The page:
PStanley advised that the quarterly performance report issued for DMC fulfils that function and asked; whether Members would prefer that report monthly.

Cllr Birnie suggested this is something that could be discussed between the Officers and Portfolio Holder, adding that he would be happy to participate in those discussions and feed back to the committee.

Cllr Beauchamp referred to members of the public having access to the progress of their case, commenting that he believes the existing planning portal gives access to those things and asked, if members of the public were given their application number, should that be where they are directed?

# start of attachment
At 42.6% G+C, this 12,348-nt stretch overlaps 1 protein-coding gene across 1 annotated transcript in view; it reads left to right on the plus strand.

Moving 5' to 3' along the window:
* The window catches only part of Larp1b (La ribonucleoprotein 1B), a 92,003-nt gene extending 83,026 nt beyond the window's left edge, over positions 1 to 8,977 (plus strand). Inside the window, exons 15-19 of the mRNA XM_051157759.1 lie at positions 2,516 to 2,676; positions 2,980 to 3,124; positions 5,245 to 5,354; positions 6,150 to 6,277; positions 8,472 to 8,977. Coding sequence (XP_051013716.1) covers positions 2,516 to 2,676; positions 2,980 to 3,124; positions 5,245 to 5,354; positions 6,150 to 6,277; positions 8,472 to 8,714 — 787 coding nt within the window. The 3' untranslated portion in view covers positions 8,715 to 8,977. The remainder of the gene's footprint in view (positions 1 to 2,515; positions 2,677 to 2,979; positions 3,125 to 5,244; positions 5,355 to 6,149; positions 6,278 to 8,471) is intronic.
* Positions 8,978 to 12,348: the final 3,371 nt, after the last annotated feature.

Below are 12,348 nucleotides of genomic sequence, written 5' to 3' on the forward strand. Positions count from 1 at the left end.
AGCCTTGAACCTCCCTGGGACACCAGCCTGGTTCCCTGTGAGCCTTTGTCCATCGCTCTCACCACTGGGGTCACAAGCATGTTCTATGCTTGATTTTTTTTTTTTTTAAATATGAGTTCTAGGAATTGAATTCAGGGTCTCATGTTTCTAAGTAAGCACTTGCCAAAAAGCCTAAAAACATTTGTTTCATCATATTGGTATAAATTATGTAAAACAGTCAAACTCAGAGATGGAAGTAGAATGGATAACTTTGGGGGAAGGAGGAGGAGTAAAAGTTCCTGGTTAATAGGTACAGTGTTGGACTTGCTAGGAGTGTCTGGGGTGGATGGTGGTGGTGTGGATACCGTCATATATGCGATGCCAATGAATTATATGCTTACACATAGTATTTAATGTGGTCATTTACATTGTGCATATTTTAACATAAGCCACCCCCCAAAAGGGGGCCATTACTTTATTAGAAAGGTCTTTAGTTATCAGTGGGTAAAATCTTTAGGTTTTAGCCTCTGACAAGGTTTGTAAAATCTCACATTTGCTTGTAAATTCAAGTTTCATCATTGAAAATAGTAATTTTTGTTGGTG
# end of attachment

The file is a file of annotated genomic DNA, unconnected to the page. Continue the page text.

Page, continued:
PStanley responded that complainants are provided with an enforcement number and we can signpost them to the website.  But we need to make sure that the website has the level of progress reporting that the customer would find useful.

The Chair thanked the Officers for attending and presenting such a comprehensive report, which was noted by Members.